Diminished value is too often forgotten or overlooked after an accident. It can truly hurt your wallet—now and down the road—if it doesn’t become a priority on your post-accident checklist.
But without the proper knowledge and preparation, filing a diminished value claim could be a leap of faith. Thankfully, it is easy to get acquainted with the ins and outs of filing a claim, and it all begins with learning what the requirements are for filing a diminished value claim.
What makes you eligible to file a diminished value claim?
There are indeed requirements for successfully filing a diminished value claim—fortunately, they are simple and incredibly straightforward. If the following points apply to you, you are eligible:
- You were in an accident
- You are the owner of the vehicle you were driving during the accident
- You are the innocent party of the accident
Simple enough, right? Now let’s go into the process of filing a claim.
How to file a diminished value claim.
The first step is to find a diminished value expert. Diminished value experts are experienced appraisers and know the ins and outs of dealing with insurers. An expert will ensure you receive the compensation you are owed based on your vehicle’s loss. Once you’ve found your specialist, here is the process he or she will guide you through:
- Appraisal – Your diminished value expert will determine the amount of value your vehicle has lost. He or she will have a background in performing damage analyses and know a great deal about various vehicle markets. Once the appraisal is complete, the expert will create a proof of loss report to go along with a formal demand for payment letter.
- Submit – The proof of loss report and a formal demand for payment letter are submitted to the at-fault party’s insurance company. The ball is then in the court of the insurer, and only when a response is received can you move forward with the claim.
- Settlement– Here comes the difficult part… Insurance companies will almost always fight diminished value claims so that they don’t have to pay out anything at all. The best way to be prepared is to know how insurance companies fight, which brings us to the next aspect of filing a claim that drivers should be aware of.
It is your right to file a diminished value claim—never forget that.
The insurance company of the at-fault party will tell you otherwise, but if you meet the three aforementioned requirements, plain and simple, you are owed compensation for the loss in value your vehicle suffered.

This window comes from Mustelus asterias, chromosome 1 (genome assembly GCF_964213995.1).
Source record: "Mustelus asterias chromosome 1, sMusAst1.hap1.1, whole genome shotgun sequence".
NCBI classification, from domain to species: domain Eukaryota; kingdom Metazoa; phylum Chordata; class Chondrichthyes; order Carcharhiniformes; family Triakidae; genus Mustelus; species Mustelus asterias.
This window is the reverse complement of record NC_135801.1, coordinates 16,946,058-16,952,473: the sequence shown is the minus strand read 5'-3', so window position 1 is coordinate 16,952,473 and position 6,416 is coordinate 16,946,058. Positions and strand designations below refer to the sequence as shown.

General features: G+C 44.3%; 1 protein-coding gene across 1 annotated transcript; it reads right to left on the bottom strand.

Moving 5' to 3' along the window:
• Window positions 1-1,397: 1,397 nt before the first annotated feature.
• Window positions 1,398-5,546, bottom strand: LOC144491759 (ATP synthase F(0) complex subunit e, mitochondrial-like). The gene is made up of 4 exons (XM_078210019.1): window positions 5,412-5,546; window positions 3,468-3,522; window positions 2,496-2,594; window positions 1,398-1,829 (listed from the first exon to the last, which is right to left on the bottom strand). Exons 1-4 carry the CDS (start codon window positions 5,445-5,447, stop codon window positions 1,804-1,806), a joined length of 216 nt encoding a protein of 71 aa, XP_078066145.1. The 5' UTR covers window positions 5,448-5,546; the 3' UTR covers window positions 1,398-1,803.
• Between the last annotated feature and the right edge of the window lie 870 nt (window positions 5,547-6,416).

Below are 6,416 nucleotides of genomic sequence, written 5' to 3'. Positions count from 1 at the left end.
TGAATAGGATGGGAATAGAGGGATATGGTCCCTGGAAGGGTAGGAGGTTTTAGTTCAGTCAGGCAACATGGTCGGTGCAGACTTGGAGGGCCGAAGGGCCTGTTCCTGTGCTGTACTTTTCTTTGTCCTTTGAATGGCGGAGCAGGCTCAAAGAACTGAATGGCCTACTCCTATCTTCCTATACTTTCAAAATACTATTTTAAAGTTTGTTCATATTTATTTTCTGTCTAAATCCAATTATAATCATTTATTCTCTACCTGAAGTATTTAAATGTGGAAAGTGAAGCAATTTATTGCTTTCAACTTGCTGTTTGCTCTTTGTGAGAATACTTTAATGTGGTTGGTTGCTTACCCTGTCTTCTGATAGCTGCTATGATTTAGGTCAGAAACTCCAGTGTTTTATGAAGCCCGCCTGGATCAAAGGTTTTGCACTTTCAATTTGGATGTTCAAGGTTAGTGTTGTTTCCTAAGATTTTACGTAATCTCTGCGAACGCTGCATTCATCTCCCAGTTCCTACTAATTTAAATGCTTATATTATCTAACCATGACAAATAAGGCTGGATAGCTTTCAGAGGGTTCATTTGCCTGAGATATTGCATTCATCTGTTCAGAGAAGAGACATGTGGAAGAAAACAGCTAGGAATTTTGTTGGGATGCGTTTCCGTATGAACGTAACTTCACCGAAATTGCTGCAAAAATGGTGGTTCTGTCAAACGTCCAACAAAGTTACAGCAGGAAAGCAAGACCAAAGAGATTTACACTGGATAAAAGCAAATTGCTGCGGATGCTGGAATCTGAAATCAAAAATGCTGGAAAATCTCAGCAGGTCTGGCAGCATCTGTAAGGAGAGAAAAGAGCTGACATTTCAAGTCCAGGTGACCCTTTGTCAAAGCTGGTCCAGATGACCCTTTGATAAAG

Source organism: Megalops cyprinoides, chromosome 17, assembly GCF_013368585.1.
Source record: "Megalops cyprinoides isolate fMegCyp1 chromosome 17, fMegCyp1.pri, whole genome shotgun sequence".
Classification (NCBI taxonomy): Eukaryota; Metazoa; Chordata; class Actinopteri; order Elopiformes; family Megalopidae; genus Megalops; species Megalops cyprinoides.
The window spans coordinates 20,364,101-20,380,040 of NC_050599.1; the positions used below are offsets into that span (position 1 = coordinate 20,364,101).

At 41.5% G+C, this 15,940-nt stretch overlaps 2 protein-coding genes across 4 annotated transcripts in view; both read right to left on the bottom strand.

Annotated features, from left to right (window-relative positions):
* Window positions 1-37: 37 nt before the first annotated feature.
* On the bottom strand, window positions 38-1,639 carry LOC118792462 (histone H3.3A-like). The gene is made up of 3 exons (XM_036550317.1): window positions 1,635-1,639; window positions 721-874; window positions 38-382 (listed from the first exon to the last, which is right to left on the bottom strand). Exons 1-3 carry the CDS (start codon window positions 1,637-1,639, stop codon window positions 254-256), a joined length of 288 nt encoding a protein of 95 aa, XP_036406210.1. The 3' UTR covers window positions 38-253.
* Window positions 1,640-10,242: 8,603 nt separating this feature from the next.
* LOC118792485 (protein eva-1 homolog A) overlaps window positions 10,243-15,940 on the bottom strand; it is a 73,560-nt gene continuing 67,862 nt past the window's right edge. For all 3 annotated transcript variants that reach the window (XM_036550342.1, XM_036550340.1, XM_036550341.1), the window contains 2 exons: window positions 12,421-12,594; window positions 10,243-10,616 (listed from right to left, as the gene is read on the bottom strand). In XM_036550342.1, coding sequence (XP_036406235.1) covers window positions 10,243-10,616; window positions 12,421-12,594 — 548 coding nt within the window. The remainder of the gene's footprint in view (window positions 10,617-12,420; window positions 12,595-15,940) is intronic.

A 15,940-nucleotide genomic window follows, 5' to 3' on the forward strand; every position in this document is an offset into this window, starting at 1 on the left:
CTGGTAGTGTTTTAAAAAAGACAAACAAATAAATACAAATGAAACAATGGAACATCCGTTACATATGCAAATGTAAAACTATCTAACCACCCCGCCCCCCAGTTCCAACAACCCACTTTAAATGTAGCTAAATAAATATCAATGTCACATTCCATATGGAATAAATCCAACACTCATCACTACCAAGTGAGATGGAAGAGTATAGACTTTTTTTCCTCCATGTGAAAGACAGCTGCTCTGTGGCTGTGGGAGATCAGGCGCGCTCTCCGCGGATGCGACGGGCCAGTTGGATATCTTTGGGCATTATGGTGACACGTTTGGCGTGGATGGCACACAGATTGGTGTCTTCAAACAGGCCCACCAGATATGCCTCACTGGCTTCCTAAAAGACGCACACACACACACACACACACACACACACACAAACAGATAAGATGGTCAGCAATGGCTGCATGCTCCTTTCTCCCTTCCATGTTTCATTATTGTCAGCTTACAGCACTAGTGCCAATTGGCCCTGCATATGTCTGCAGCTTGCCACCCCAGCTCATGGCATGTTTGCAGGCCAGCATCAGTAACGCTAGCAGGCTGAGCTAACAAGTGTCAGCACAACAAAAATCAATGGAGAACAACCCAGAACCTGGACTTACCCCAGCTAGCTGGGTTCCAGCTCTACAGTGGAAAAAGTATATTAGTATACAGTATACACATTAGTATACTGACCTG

There are common tactics that insurance companies will use to fight diminished value claims, and it’s important to be prepared for those tactics. So for your sake, get to know how insurance companies will fight, and how to respond when they do.
What to do when an insurance company denies or fights your claim.
There are statements—or comebacks—that insurance companies often use as a response to diminished value claims. The more familiar you are with these statements, the better prepared you’ll be to respond and fight for the compensation you deserve.
As aforementioned, if you were in an accident in a vehicle that you own, and you were the innocent party of that accident, you are eligible–it’s that simple.
(NOTE: We’ve been hearing that some new policies, specifically in Georgia and South Carolina, have attempted to write out Diminished Value or Right to Appraisal. I-Car and ASE Certified Adjuster, and owner/operator of LG Auto Body in Silver Spring, Luis Gonzalez says, “Fortunately I haven’t seen this in Maryland, but consumers everywhere should ask about this when they purchase car insurance. Is there anything in my policy about Diminished Value, and do I have the Right to Appraisal? Hopefully, we will not see this anywhere but Georgia and South Carolina, where the laws are unusual. However, it’s definitely worth checking because these are important rights that every consumer is entitled to.”
In this scenario, it’s important to stick to the word of the unbiased diminished value expert that you’ve hired. Insurers may also want to send an independent appraiser to conduct his or her own appraisal, but just remember that it is enough for you to have an impartial party (your expert) conduct an appraisal.
There are three kinds of diminished value to know in order to understand this statement.
- Immediate: The difference in value of your vehicle before and immediately after your accident.
- Inherent: Because your vehicle now has a damage history, it has “inherent diminished value.”
- Repair-Related: Your vehicle received a less-than-optimal repair, making you eligible for additional compensation due to the improper repair.
For this particular statement, inherent diminished value is important. Just because your vehicle has been repaired does not mean that its value has been restored. Consumers do not want to pay full price for a vehicle with damage history; consequently, the demand and price for vehicles with damage history is incredibly low.
Moreover, in the instance of a shoddy repair, repair-related diminished value is crucial to not only receiving additional compensation, but also ensuring your vehicle is as safe as it was originally intended to be. An improper repair could cost you money, and possibly your life.
There are rare cases in which a claim turns into a lawsuit due to a never-ending battle for settlement. It’s unlikely your claim will come to that, because with the right diminished value expert and the appropriate amount knowledge on the subject, you will be prepared to receive the compensation you deserve.